Learning Movement Representations
Imitation learning provides an intuitive solution of enabling a robot to generate its motion autonomously in order to accomplish certain actions in human-centered environments. To understand observed actions and movements, knowledge needs to be extracted from human demonstrations and represented in a generic form, which can be accessed by robots for future reproduction. Following neuroscientific studies, we are exploring the strategy of representing motion in the form of basic motor primitives, which are learned from markerless and marker-based human motion capture data.
Dynamic Movement Primitives offer an appropriate representation based on non-linear differential equations learned and formulated in a way that a generalized reproduction of a demonstration is obtained which can be easily adapted by start and goal parameters in the equation according to desired position values.
Furthermore, our studies explore how Hidden Markov Models (HMM) can be used to represent generalized movements. Based on multiple demonstrations of the same movement, characteristic features (key points) of each demonstration form the training data for the learning of the HMM. Using this HMM, key points that are common to all demonstrations are identified and applied to generate a reproduction of a movement.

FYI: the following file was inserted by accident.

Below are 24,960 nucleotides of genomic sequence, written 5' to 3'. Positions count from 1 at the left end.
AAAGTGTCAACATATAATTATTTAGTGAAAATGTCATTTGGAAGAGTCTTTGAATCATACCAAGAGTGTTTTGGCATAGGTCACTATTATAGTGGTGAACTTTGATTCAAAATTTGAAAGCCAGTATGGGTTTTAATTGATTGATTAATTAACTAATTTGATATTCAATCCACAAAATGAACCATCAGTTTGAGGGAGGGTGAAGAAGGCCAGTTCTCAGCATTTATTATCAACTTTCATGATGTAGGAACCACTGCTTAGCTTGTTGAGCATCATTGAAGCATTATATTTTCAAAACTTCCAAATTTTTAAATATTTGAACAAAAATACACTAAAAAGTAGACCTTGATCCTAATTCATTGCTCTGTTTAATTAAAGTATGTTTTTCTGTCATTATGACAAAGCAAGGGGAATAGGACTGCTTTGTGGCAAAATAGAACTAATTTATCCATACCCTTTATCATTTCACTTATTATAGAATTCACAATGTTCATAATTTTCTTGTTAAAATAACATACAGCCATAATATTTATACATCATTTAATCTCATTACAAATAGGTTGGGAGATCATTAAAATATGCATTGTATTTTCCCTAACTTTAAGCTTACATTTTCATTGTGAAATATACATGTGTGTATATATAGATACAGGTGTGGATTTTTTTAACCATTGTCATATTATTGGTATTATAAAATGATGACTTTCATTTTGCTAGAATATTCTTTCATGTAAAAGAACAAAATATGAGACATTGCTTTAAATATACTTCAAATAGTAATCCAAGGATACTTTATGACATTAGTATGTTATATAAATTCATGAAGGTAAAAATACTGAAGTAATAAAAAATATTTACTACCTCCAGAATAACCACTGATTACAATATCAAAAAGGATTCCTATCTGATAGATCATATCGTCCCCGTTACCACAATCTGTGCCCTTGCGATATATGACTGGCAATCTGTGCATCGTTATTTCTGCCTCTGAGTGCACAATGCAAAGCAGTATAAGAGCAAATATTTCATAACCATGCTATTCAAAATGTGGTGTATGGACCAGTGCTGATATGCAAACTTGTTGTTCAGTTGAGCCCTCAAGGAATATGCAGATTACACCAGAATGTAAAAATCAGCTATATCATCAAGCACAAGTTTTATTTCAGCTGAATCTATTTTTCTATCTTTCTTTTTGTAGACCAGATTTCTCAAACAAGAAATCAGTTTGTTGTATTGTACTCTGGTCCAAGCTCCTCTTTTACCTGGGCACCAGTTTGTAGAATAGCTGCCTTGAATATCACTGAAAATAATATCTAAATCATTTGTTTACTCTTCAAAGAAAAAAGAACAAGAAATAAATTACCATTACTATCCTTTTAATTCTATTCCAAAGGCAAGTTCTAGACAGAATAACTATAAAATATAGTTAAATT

For adaption to novel situations, we are building a motion library by labeling each recorded movement according to task and context (e.g., grasping, placing, and releasing). To reproduce a complex task, the trajectory is split up into basic movement segments, which are matched to the motor primitives contained within the library. Sequencing of these primitives leads to a generalization of the underlying task.
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